The real health risks arise with oxidation of lipids, especially LDLs. These fats are highly susceptible to oxidation and can turn rancid in the body. Circulating rancid fats throughout the body is extremely stressful to all systems of the body, especially cardiac function. No matter how high or low the lipid values are, if there is high oxidation there is a greater risk for heart disease, atherosclerosis, inflammation, immunosuppression and gallstones.

Natural, unrancid cholesterol is a great antioxidant! It is yin and protects the body from heat (excess or deficient) and fire toxins. The problem lies in the rancidity caused by oxidation (fire toxins) that occurs when the LDLs become oxidized. These harmful, oxidized LDLs are called "oxysterols." In most cases, non-oxidized lipids pose NO health risks!

The major concern is that recent research on statin drugs has revealed that they actually deplete natural antioxidants (such as CoQ10), causing systemic oxidation. Although after taking cholesterol-lowering meds, the numbers may reduce, the drugs cause rapid oxidation that can damage other tissues.

The eyes are particularly sensitive to oxidative stress. Vision loss is a very real side effect of taking cholesterol-lowering medication. In my practice, I have seen many people's vision deteriorate after taking statin drugs. Any patient diagnosed with any form of retinal disease (macular denegation, retinitis pigmentosa, etc.) should be informed that the side effects of the statin drugs may make their vision much worse!

Oxidation According to TCM

In TCM, oxidation is a form of "fire toxin." Fire toxins can either come from yin deficiency or yang excess/stagnation. Of course, you should do your TCM diagnosis to determine the dominant organ(s) diseased with fire toxins (kidney, liver, stomach, etc.) You also should determine the underlying pattern of each person's condition. An accurate diagnosis will allow you to target and "put out the fire," as well as correct the TCM pattern imbalance. Using antioxidant and TCM formulas together, you can direct the antioxidant to specific organs and areas of the body.

Determining Oxidation Levels

There are a few ways to test oxidation levels. There are companies that will check oxidation levels of both blood and urine. I personally prefer to do this myself and/or have my patients self-monitor their oxidation levels at home. Urine tests can be ordered online or from various supply companies that measure the amount of free radicals or oxidants in the body. There are other ways to asses and monitor oxidation that are more labor-intensive, so the urine test is probably the easiest way to go.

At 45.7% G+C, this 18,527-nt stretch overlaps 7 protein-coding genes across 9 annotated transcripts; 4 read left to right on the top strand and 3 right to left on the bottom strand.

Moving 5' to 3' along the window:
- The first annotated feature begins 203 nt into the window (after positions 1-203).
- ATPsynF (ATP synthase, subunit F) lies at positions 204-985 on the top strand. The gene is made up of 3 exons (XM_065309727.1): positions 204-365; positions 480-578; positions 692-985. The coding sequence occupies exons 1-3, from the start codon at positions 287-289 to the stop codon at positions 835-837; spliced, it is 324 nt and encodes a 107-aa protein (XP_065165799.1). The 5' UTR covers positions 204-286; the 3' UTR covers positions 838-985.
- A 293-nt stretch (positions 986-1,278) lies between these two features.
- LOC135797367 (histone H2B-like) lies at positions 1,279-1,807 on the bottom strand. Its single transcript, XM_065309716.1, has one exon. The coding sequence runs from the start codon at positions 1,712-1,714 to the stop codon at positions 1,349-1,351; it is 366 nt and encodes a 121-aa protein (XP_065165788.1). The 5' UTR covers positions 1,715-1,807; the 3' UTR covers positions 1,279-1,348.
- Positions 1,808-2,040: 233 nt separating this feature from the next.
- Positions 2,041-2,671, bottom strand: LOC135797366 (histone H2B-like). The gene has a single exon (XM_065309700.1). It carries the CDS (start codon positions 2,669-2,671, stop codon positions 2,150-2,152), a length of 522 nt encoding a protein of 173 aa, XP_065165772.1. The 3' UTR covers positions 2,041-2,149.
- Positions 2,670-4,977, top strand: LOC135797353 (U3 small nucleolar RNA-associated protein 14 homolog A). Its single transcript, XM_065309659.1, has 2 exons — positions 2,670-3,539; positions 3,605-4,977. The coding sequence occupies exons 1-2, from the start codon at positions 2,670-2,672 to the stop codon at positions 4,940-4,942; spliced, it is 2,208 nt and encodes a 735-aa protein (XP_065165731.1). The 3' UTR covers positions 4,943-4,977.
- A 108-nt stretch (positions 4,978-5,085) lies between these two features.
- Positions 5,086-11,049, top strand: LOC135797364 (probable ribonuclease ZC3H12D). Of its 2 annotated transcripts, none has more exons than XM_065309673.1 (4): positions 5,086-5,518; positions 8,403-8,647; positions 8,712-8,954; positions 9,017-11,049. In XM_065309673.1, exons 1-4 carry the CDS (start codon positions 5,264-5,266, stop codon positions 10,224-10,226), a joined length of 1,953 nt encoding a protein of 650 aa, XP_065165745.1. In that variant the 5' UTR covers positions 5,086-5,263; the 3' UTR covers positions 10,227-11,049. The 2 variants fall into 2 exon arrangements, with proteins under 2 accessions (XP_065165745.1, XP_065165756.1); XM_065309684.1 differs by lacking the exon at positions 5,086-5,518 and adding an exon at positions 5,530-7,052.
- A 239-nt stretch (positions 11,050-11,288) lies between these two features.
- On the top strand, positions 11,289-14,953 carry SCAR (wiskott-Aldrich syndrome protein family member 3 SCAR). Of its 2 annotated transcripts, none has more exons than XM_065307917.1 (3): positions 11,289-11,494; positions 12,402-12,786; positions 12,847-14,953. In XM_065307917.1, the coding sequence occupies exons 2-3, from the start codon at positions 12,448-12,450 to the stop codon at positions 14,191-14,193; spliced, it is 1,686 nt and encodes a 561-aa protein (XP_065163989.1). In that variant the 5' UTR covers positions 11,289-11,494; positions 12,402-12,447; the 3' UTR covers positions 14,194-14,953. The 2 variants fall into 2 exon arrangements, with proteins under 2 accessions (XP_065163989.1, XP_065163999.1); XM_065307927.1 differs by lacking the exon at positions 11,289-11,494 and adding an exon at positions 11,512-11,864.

Treatment

Nutrition and supplementation

In addition to diagnosing and treating the underlying TCM pattern, we must decide if the hyperlipidemia is a result of yin excess or yang deficiency. Once this has been determined, we can have the patient follow the nutritional recommendations outlined for each pattern. Exercise also will play a large role in balancing the blood lipid levels.

Nutritional supplementation for yin hyperlipidemia should include betaine HCl, digestive enzymes, L-carnitine and PUFAs. The objective is to facilitate metabolism of sterol lipids and increase EFAs. Supplementation for yang hyperlipidemia should consist of CoQ10, natural vitamin E (as gamma tocopherol), palm tocopherol, and sterol fats (i.e., butter, cheese, milk). In addition, one of the most important antioxidants is water (spring water or distilled water).

Remember, PUFAs (omega-3 and omega-6) are oxidizing, which could make the yang hyperlipidemia condition much worse. Many patients are taking these kinds of oils because they have been told they are "good" for them. Higher oxidation and accelerated aging will result if the person is already oxidized.

Chinese herbal medicine

Chinese herb formulas should be tailored to each patient, but there are a few good formulas that can be used as base formulas. For the yin-excess type, green tea can help to emulsify fats in the body and is very effective in lowering cholesterol. An appropriate base formula for this condition would be er chen tang. For yang hyperlipidemia, use si wu tang, in order to nourish yin.

These are just suggestions; there are many other formulas and herbs that would work very well. The idea is to be clear about which pattern you have identified - yin or yang. Treatment of the yin excess should be aimed at resolving dampness and strengthening the yang qi. By nourishing the yin in cases of hyperlipidemia, the body will stop transporting the limited fats into the blood, and cholesterol will stabilize.

Resources

  1. Langsjoen PH, Langsjoen AM. The clinical use of HMG CoA-reductase inhibitors and the associated depletion of coenzyme Q10. A review of animal and human publications. Biofactors, 2003;18(1-4):101-11.
  2. Folkers K, Langsjoen P, Willis R, et al. Lovastatin decreases coenzyme Q-10 levels in humans. Proc Natl Acad Sci U S A, Nov 1990;87(22):8931-4.
  3. Rosenfeldt F, Hilton D, Pepe S, Krum H. Systematic review of effect of coenzyme Q10 in physical exercise, hypertension and heart failure. Biofactors, 2003;18(1-4):91-100.

Andy Rosenfarb, LAc, MTOM, is the clinical director and founder of Acupuncture Health Associates in Westfield, NJ. He may be contacted at or www.acupuncturehealth.net.